Day Three: Genes, Movement, and “Never Alone”
In the April and May issues of Nonahood News, we provided you with summaries of Days One and Two of the Lake Nona Impact Forum held Feb. 26-28. Each year, the Impact Forum brings together, right here in our humble neighborhood, the nation’s leaders in the fields of health and wellness. The forum is a highly exclusive, invitation-only assembly of the best and brightest brains – and celebrity advocates – engaged in bettering our nation’s wellbeing. Nonahood News secured a front-row seat at the forum, where we took copious notes to unlock for you the wisdom dispensed during the conference’s fast-moving discussions. For this account of the forum’s Day Three, we present to you the major ideas we heard in the order the discussions took place.
On Day Three, our venue shifted yet again as we settled into the cozy auditorium of UCF College of Medicine to hear welcoming remarks by Dean Deborah German, who described how, from 2006, a state-of-the-art Medical City had emerged from the cow pastures of Lake Nona, still so beloved by local residents. Dean German introduced the CEO of the next addition to the Medical City, Wendy Brandon, who will manage the Lake Nona Medical Center, the teaching hospital connected to the College of Medicine, slated to open later this year.
At the morning’s first panel, Jonathan Perlin, chief medical officer of HCA Healthcare, sat down with former Senate Majority Leader William Frist to review the evolving healthcare environment in the United States. This was the morning of Feb. 28, and the coronavirus had just begun to loom large in the news.
“Over the last 48 hours, the world has changed,” stated the sober Frist, but little did he or any of us know just how much change the next few weeks would bring. “Viruses don’t have visas; pandemics don’t need passports,” continued Frist, while underscoring the critical importance for presidential leadership during crises such as a global pandemic. In Frist’s view, coronavirus could well influence the election this November as voters seek a president who both appreciates science and can bring the country together. Fearing an imminent wave of burnout among U.S. doctors, Frist, a medical doctor himself, warned that we need to “change the culture of health” in this country.
“Everyone knows a cancer survivor, but no one knows an Alzheimer’s survivor,” declared president of the Buck Institute for Research on Aging, Dale Bredesen, opening a discussion on the still hypothetical “first survivors” of that disease. Estimates are that 45 million Americans will eventually die of Alzheimer’s, the origin of which, according to Bredesen, is at least partly bacterial. Bredesen likens Alzheimer’s to a “roof with 36 holes.” Monotherapeutic treatments that rely on a single drug to plug just one of those holes are apt to prove ineffective. Instead, successful treatments will require an integrative, holistic approach, and the drugs used to attack the disease will necessarily be highly complex. But ultimately, argues Bredesen in his bestselling book, The End of Alzheimer’s, the disease, like leprosy and polio, “will become a scourge of the past.”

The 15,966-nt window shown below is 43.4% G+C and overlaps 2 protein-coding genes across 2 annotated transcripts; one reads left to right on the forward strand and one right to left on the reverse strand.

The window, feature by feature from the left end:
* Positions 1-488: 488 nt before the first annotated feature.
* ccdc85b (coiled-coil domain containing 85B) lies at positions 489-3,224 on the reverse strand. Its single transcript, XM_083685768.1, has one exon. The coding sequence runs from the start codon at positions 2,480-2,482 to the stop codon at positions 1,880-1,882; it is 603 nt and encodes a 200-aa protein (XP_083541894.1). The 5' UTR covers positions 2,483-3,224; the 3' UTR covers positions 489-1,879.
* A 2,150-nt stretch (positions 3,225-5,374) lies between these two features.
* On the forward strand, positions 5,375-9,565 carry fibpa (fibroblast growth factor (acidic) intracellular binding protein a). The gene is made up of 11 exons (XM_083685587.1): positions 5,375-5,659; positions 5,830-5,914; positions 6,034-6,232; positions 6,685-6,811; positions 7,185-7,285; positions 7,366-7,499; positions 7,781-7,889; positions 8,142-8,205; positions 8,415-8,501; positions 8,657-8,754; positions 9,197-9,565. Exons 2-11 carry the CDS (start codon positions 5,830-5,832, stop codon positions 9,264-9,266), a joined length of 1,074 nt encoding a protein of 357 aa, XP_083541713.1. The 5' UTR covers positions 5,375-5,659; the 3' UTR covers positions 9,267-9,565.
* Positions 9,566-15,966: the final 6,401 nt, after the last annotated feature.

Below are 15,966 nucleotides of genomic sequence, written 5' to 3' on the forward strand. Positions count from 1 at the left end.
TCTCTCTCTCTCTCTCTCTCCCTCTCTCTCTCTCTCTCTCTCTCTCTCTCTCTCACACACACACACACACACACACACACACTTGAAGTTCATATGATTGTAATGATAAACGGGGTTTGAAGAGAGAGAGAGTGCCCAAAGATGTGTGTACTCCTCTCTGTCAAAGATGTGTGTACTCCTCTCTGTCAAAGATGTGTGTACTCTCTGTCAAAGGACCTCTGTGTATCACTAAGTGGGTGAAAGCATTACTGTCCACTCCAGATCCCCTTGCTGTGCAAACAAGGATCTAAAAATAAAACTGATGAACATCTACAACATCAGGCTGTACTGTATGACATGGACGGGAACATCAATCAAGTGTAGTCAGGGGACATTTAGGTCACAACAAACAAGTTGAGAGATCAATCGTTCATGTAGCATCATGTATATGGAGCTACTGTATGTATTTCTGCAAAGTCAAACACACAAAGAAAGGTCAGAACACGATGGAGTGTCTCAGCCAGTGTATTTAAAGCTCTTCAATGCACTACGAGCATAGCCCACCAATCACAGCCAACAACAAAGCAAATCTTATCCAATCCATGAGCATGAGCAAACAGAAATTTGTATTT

Two panels ensued on the nascent field of gene therapy. In the first of these, Fortune editor-in-chief Clifton Leaf reappeared to probe the work of University of Pennsylvania professor Carl June, who has successfully employed genetically-engineered cells that are reintroduced into patients’ bloodstreams to cure certain types of cancer. Professor June’s bearing and discourse conveyed an extraordinary level of medical knowledge and experience, the profile of a doctor who brooks no nonsense.
In the past century, treatments of cancers have evolved from surgery to radiation and then, from the 1950s, to chemotherapy. Conscious of the limitations of the one-size-fits-all chemotherapy treatments, June and his colleagues at Penn decades ago began to research genetic therapies. Success in this approach came only in 2010 when a middle-aged male patient of June’s who had exhausted all other available treatments was infused with chimeric antigen receptor cells, or Car T cells. (June explains that, in ancient Greece, a chimera was a mythical fire-breathing creature made up of two or more otherwise incompatible beasts, such as a lion or goat for a head and body to which was appended a snake for a tail.) Car T cells are composed of T Cells – the cells that fight infections in our bodies – that are drawn from the patient and then genetically modified in combination with the patient’s B Cells for reinjection back into the patient. In this first case, June expected some improvement in his patient. But he was amazed to observe the Car T cells multiply exponentially to rampage and kill the cancer cells en masse. Pounds of tumor in the patient’s body suddenly and unexpectedly disappeared. Following similar successes in other patients, the FDA approved Car T cell therapies in 2017.